Create the Controller

In order to interact with the repository we have created, the application needs a Controller. Create a file with the following contents:

package example;

import org.springframework.beans.factory.annotation.Autowired;
import org.springframework.stereotype.Controller;
import org.springframework.web.bind.annotation.PathVariable;
import org.springframework.web.bind.annotation.RequestMapping;
import org.springframework.web.bind.annotation.RequestMethod;
import org.springframework.web.bind.annotation.ResponseBody;

public class MainController {

private UserRepository userRepository;

@RequestMapping(value = "/add/{firstName}/{lastName}", method = RequestMethod.GET)
public @ResponseBody String newUser(@PathVariable String firstName, @PathVariable String lastName){
User user = new User(firstName, lastName);;

return String.format("User ('{07c2b926d154bd5dc241f595a572d3349d41d98f2484798a4a616f4fafe1ebc0}s {07c2b926d154bd5dc241f595a572d3349d41d98f2484798a4a616f4fafe1ebc0}s') saved!", firstName, lastName);

@RequestMapping(value = "/all", method = RequestMethod.GET)
public @ResponseBody Iterable<User>; getAllUsers(){
return userRepository.findAll();

This creates two endpoints:

  • /users/add/<firstName>/<lastName>: This endpoint allows you to add a user to the MySQL database. It responds with a text string telling you your request has succeeded.
  • /users/all: This endpoint returns a JSON array of all users stored in the MySQL database.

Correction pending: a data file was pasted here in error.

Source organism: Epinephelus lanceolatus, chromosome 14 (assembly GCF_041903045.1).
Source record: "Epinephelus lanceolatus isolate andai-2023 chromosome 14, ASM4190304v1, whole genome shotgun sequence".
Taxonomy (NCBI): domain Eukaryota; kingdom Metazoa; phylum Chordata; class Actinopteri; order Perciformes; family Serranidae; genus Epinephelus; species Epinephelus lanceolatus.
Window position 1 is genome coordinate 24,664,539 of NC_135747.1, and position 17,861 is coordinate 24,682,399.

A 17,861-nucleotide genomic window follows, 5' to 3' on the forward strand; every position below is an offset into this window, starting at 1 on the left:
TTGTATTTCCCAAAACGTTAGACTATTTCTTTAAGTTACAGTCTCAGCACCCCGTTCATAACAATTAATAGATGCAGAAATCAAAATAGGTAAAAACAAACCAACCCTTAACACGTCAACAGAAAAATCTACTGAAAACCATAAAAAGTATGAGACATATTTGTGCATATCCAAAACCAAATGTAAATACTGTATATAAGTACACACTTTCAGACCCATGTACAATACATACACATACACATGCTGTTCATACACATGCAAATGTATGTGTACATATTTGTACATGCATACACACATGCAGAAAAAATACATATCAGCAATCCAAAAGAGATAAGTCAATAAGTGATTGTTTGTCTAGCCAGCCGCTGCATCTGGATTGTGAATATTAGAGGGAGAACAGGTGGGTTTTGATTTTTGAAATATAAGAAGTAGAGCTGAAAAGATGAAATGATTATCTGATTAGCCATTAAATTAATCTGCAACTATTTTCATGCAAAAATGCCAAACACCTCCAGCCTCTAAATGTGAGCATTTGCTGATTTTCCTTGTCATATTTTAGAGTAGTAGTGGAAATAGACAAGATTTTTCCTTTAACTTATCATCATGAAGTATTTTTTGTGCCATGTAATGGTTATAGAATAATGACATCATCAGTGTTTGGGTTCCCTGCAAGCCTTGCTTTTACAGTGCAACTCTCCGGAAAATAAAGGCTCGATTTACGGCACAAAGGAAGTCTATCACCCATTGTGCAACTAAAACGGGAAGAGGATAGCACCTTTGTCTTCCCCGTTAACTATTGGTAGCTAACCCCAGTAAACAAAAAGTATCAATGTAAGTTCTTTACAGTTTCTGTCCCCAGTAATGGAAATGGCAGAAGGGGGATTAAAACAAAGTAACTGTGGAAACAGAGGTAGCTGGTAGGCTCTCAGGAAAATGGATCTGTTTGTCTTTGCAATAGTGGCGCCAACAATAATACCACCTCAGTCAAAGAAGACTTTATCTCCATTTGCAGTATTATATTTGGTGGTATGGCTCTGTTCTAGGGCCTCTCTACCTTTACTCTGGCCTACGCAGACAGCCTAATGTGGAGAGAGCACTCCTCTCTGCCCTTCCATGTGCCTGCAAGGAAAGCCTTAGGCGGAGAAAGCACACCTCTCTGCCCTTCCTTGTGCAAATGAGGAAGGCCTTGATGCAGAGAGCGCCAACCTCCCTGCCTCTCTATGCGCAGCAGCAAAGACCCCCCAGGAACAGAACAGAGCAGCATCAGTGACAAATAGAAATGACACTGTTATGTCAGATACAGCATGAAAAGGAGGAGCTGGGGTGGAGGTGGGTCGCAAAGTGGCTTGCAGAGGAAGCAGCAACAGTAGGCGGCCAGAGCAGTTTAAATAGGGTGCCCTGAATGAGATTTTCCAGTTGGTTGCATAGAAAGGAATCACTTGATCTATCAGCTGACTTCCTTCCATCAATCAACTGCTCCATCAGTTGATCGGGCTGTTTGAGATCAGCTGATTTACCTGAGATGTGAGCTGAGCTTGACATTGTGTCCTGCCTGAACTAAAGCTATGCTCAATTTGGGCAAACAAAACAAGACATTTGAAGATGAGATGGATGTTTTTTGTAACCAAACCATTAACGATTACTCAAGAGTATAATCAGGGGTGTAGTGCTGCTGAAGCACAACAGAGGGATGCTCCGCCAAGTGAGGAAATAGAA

Run the application

Create an file with the following contents:

package example;

import org.springframework.boot.SpringApplication;
import org.springframework.boot.autoconfigure.SpringBootApplication;

public class Application {

public static void main(String[] args){

System.setProperty("", "/Path/to/File/mysqlstore");
System.setProperty("", "mysqlpass");, args);

Note: We have also specified the path to the truststore we created earlier, as well its password.

Run the application with this Maven command:

$ mvn spring-boot:run

After your project finishes building, you should see a message saying it has started. After it has started, test both REST endpoints.

Test the first endpoint by adding a user named “John Smith.” You can add more if you choose, but be sure to add at least one.

$ curl http://localhost:8080/users/add/John/Smith
User ('John Smith') saved!

Test the second endpoint to see if your user was added.

$ curl http://localhost:8080/users/all

You should now have a working Spring Data application connected to a Compose for MySQL service on Bluemix!

More How-tos stories
May 7, 2019

We’ve Moved! The IBM Cloud Blog Has a New URL

In an effort better integrate the IBM Cloud Blog with the IBM Cloud web experience, we have migrated the blog to a new URL:

Continue reading

May 6, 2019

Use IBM Cloud Certificate Manager to Obtain Let’s Encrypt TLS Certificates for Your Public Domains

IBM Cloud Certificate Manager now lets you obtain TLS certificates signed by Let’s Encrypt. Let’s Encrypt is an automated, ACME-protocol-based CA that issues free certificates valid for 90 days.

Continue reading

May 6, 2019

Are You Ready for SAP S/4HANA Running on Cloud?

Our clients tell us SAP applications are central to their success and strategy for cloud, with a deadline to refresh the business processes and move to SAP S/4HANA by 2025. Now is the time to assess, plan and execute the journey to cloud and SAP S/4HANA

Continue reading